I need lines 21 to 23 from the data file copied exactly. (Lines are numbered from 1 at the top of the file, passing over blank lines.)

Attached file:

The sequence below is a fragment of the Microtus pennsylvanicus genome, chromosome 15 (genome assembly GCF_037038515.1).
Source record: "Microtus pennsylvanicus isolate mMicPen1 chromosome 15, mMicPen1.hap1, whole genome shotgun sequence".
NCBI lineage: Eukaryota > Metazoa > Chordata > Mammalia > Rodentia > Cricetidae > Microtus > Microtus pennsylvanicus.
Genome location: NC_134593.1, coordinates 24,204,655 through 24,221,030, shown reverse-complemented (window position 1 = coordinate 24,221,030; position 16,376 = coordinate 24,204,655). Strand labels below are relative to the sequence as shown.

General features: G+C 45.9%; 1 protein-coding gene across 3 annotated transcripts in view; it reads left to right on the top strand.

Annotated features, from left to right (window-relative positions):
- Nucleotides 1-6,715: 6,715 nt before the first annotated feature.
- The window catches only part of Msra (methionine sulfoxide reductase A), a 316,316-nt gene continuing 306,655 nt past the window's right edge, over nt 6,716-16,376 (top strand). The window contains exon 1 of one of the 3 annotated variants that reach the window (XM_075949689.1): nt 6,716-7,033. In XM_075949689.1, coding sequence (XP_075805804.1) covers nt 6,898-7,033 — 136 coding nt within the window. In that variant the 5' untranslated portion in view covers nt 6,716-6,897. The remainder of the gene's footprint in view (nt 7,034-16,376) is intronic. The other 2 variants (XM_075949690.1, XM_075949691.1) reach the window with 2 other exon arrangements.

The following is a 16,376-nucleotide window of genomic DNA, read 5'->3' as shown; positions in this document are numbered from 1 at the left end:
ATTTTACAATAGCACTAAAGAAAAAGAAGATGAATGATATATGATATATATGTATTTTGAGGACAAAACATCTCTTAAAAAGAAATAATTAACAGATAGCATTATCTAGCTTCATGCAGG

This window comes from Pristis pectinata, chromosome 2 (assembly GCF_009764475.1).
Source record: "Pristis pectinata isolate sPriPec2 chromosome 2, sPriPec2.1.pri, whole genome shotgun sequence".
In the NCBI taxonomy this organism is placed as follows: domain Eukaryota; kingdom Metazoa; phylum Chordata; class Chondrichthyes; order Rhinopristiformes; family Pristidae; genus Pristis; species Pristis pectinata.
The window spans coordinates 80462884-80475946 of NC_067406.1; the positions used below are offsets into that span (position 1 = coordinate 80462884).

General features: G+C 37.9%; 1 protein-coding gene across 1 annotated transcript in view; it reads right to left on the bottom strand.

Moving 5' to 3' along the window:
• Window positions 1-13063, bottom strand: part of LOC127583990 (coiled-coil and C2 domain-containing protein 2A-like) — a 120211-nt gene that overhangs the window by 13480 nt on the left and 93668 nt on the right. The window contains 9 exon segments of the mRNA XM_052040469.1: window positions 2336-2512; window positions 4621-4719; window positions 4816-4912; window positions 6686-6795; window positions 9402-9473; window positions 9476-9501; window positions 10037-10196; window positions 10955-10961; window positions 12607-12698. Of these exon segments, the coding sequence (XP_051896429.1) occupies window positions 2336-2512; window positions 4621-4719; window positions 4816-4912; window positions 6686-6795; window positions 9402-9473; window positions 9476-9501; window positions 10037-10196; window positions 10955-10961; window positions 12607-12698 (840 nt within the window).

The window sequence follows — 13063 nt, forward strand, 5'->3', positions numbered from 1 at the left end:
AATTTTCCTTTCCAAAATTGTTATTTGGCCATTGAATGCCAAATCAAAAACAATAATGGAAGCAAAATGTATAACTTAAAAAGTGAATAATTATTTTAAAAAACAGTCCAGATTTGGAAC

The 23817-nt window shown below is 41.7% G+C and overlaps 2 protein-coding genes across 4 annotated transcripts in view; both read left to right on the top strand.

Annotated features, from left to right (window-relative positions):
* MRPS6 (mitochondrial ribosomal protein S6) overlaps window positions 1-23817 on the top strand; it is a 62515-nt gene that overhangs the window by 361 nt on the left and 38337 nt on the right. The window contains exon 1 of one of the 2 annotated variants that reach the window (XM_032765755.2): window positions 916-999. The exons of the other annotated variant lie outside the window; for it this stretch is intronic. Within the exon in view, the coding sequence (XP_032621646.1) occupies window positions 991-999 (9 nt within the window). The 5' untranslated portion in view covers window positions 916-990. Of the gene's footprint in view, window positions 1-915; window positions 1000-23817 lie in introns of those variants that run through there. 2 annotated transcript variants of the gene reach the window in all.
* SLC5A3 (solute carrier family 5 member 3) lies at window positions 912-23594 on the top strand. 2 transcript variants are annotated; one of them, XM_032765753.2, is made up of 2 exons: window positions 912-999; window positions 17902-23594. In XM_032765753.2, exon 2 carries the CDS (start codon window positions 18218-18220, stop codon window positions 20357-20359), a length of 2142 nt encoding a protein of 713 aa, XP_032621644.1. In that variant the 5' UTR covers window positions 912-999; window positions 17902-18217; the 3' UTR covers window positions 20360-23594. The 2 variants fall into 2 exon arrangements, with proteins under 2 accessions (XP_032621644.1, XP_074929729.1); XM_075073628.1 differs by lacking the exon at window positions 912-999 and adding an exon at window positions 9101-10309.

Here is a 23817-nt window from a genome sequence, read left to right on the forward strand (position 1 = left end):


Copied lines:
Annotated features, from left to right (window-relative positions):
* MRPS6 (mitochondrial ribosomal protein S6) overlaps window positions 1-23817 on the top strand; it is a 62515-nt gene that overhangs the window by 361 nt on the left and 38337 nt on the right. The window contains exon 1 of one of the 2 annotated variants that reach the window (XM_032765755.2): window positions 916-999. The exons of the other annotated variant lie outside the window; for it this stretch is intronic. Within the exon in view, the coding sequence (XP_032621646.1) occupies window positions 991-999 (9 nt within the window). The 5' untranslated portion in view covers window positions 916-990. Of the gene's footprint in view, window positions 1-915; window positions 1000-23817 lie in introns of those variants that run through there. 2 annotated transcript variants of the gene reach the window in all.
* SLC5A3 (solute carrier family 5 member 3) lies at window positions 912-23594 on the top strand. 2 transcript variants are annotated; one of them, XM_032765753.2, is made up of 2 exons: window positions 912-999; window positions 17902-23594. In XM_032765753.2, exon 2 carries the CDS (start codon window positions 18218-18220, stop codon window positions 20357-20359), a length of 2142 nt encoding a protein of 713 aa, XP_032621644.1. In that variant the 5' UTR covers window positions 912-999; window positions 17902-18217; the 3' UTR covers window positions 20360-23594. The 2 variants fall into 2 exon arrangements, with proteins under 2 accessions (XP_032621644.1, XP_074929729.1); XM_075073628.1 differs by lacking the exon at window positions 912-999 and adding an exon at window positions 9101-10309.